If predictions of a correction in the US housing market are right, the global economy is in for a very bumpy ride
David Rosenberg, the chief economist for North America at Merrill Lynch in New York, is "convinced that the housing market is ripe for a price correction". If he is right, 30 years of history suggests any collapse would imperil the outlook for global economic growth.
Thomas Helbling, deputy chief of the world economic studies division at the International Monetary Fund, tracked the housing market histories of 14 industrialised nations for the period from 1970 to 2002, finding 75 home-price cycles. Bull markets typically lasted a bit less than three years, with prices climbing by a cumulative 11% when adjusted for inflation. Bear markets were about one-year long and prices fell about 6%, the study found. In boom times, defined by Helbling as the top 25% of periods of rising prices, prices climbed for about four years with an average increase in house values of 32%.
Housing market busts also persisted for about four years, with prices declining by an average of 27%. About two-thirds of all housing market booms ended in a bust, when booms are measured using cumulative house price gains in the eight quarters leading to prices peaking, Helbling found. That dropped to about 40% when booms were calculated from peak-to-peak instead. In the past four years, the average price of a US home resale has climbed by almost 38%, according to data compiled by the National Association of Realtors. The average price of a single-family US home surged to a record $266,100 last month, the association said earlier this week.
Houses for first-time buyers are the least affordable since the third quarter of 1989, when rising energy prices and higher Federal Reserve interest rates last coincided with a bursting bubble, Rosenberg wrote in a research note this week. "New home sales plunged 20% in the ensuing year as demand responded to the affordability erosion," he said.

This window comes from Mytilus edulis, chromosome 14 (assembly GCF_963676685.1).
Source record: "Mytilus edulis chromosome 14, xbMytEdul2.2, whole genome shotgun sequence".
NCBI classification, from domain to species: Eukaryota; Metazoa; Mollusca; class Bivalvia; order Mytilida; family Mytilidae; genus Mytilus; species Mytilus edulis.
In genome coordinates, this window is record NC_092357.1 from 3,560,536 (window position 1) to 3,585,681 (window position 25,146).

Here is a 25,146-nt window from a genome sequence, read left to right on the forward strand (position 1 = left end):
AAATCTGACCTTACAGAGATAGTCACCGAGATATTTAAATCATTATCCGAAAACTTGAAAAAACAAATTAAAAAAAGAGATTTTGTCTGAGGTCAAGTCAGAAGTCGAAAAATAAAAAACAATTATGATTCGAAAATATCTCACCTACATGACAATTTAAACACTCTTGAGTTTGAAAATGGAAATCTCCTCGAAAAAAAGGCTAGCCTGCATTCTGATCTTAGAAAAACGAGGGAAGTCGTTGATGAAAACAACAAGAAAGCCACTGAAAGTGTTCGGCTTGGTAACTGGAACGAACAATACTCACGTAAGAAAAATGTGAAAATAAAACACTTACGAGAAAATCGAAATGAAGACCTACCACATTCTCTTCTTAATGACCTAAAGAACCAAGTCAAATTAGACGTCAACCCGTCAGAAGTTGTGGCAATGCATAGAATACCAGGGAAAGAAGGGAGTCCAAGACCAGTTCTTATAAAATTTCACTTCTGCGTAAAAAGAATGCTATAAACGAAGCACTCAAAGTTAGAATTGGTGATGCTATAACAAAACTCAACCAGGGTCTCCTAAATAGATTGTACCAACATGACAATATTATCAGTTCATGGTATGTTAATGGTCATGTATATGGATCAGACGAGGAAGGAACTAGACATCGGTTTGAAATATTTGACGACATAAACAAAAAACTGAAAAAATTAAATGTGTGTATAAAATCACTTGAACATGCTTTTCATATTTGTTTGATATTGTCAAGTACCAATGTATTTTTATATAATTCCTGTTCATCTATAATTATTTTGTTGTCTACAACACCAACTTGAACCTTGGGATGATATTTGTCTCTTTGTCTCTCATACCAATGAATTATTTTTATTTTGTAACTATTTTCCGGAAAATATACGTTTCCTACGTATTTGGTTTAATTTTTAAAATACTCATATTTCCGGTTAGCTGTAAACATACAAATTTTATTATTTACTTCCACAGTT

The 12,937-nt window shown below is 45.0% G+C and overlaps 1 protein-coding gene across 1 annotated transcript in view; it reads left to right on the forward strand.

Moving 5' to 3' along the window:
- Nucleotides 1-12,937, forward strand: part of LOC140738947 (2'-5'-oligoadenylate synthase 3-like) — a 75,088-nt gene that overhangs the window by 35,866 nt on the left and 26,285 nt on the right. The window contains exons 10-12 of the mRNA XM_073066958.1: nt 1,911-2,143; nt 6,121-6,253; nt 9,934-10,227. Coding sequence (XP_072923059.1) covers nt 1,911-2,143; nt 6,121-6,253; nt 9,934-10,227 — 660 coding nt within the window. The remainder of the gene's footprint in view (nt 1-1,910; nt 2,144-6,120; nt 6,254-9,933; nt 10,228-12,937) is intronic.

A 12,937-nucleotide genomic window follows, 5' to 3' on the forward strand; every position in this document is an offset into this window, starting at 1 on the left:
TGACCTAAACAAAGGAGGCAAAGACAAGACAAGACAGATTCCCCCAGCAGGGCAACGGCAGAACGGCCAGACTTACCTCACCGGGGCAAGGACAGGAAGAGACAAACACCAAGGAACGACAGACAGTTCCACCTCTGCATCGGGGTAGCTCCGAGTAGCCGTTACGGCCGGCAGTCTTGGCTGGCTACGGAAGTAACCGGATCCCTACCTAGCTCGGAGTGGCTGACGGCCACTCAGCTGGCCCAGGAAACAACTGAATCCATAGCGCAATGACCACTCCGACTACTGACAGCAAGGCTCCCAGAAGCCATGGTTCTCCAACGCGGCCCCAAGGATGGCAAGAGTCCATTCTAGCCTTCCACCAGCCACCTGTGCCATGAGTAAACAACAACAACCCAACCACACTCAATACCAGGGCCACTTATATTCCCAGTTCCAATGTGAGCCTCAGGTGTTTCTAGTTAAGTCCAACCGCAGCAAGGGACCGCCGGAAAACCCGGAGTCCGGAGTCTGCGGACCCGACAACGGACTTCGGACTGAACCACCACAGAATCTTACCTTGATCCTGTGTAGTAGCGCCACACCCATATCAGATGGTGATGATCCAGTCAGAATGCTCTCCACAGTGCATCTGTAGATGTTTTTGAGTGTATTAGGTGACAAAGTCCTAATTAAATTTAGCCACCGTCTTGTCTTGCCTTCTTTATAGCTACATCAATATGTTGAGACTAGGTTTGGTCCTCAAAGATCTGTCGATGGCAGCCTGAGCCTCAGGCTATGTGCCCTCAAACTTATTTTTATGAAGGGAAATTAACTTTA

"Bubbles usually end, not necessarily because of higher interest rates, but because you reach a price point where the bids dry up," wrote Rosenberg at Merrill. "When you treat your rising home price as a bonus to be spent every year, and that source of so-called income dries up, so does your economic activity." US homeowners used mortgage refinancing to suck more than $212bn out of their houses in the second quarter, up 25% from the first three months of the year, Freddie Mac said earlier this month. Almost 75%of the refinancing in the second quarter was to generate extra cash. Without that extra source of quasi-income to sustain the world's biggest economy, the Cassandras who see low bond yields as a harbinger of hard times to come may yet be proved right.
Mark Gilbert, Bloomberg columnist
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